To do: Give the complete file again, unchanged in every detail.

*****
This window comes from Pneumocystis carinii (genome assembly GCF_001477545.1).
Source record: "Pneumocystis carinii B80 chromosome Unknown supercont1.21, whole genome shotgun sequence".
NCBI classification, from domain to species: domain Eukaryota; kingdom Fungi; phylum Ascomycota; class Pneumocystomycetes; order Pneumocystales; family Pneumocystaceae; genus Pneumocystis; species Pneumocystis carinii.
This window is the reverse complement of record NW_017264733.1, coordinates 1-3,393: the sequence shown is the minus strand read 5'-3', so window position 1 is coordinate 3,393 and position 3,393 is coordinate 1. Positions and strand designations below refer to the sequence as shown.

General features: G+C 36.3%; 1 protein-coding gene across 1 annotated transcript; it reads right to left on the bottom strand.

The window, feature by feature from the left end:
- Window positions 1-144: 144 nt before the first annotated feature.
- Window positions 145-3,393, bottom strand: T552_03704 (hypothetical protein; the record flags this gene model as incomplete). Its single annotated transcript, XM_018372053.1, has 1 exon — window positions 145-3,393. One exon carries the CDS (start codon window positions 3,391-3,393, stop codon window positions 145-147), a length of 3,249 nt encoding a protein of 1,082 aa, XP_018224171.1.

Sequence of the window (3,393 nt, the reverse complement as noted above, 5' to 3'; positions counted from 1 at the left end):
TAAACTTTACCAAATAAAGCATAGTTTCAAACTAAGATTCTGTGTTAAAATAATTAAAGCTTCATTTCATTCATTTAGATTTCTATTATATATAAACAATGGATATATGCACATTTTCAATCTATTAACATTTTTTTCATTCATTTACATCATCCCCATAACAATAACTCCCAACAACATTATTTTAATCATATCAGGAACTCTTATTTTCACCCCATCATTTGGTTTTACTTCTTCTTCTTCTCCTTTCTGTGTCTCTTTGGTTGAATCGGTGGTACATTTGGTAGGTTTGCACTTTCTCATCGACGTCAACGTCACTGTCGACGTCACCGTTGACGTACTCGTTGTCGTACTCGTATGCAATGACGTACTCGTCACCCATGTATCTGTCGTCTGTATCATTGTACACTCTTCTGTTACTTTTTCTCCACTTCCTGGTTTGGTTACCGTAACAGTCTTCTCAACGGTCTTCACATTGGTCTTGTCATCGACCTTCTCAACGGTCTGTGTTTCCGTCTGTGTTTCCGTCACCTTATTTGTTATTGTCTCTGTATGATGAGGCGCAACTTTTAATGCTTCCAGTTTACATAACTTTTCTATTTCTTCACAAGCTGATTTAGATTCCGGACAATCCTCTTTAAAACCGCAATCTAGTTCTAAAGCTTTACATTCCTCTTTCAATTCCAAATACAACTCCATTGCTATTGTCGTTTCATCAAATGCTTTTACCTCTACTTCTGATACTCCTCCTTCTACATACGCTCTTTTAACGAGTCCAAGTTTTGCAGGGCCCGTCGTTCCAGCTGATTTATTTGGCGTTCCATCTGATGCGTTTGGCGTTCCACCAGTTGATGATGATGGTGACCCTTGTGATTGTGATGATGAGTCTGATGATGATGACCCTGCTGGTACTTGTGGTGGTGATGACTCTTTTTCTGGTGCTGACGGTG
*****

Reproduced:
This window comes from Pneumocystis carinii (genome assembly GCF_001477545.1).
Source record: "Pneumocystis carinii B80 chromosome Unknown supercont1.21, whole genome shotgun sequence".
NCBI classification, from domain to species: domain Eukaryota; kingdom Fungi; phylum Ascomycota; class Pneumocystomycetes; order Pneumocystales; family Pneumocystaceae; genus Pneumocystis; species Pneumocystis carinii.
This window is the reverse complement of record NW_017264733.1, coordinates 1-3,393: the sequence shown is the minus strand read 5'-3', so window position 1 is coordinate 3,393 and position 3,393 is coordinate 1. Positions and strand designations below refer to the sequence as shown.

General features: G+C 36.3%; 1 protein-coding gene across 1 annotated transcript; it reads right to left on the bottom strand.

The window, feature by feature from the left end:
- Window positions 1-144: 144 nt before the first annotated feature.
- Window positions 145-3,393, bottom strand: T552_03704 (hypothetical protein; the record flags this gene model as incomplete). Its single annotated transcript, XM_018372053.1, has 1 exon — window positions 145-3,393. One exon carries the CDS (start codon window positions 3,391-3,393, stop codon window positions 145-147), a length of 3,249 nt encoding a protein of 1,082 aa, XP_018224171.1.

Sequence of the window (3,393 nt, the reverse complement as noted above, 5' to 3'; positions counted from 1 at the left end):
TAAACTTTACCAAATAAAGCATAGTTTCAAACTAAGATTCTGTGTTAAAATAATTAAAGCTTCATTTCATTCATTTAGATTTCTATTATATATAAACAATGGATATATGCACATTTTCAATCTATTAACATTTTTTTCATTCATTTACATCATCCCCATAACAATAACTCCCAACAACATTATTTTAATCATATCAGGAACTCTTATTTTCACCCCATCATTTGGTTTTACTTCTTCTTCTTCTCCTTTCTGTGTCTCTTTGGTTGAATCGGTGGTACATTTGGTAGGTTTGCACTTTCTCATCGACGTCAACGTCACTGTCGACGTCACCGTTGACGTACTCGTTGTCGTACTCGTATGCAATGACGTACTCGTCACCCATGTATCTGTCGTCTGTATCATTGTACACTCTTCTGTTACTTTTTCTCCACTTCCTGGTTTGGTTACCGTAACAGTCTTCTCAACGGTCTTCACATTGGTCTTGTCATCGACCTTCTCAACGGTCTGTGTTTCCGTCTGTGTTTCCGTCACCTTATTTGTTATTGTCTCTGTATGATGAGGCGCAACTTTTAATGCTTCCAGTTTACATAACTTTTCTATTTCTTCACAAGCTGATTTAGATTCCGGACAATCCTCTTTAAAACCGCAATCTAGTTCTAAAGCTTTACATTCCTCTTTCAATTCCAAATACAACTCCATTGCTATTGTCGTTTCATCAAATGCTTTTACCTCTACTTCTGATACTCCTCCTTCTACATACGCTCTTTTAACGAGTCCAAGTTTTGCAGGGCCCGTCGTTCCAGCTGATTTATTTGGCGTTCCATCTGATGCGTTTGGCGTTCCACCAGTTGATGATGATGGTGACCCTTGTGATTGTGATGATGAGTCTGATGATGATGACCCTGCTGGTACTTGTGGTGGTGATGACTCTTTTTCTGGTGCTGACGGTG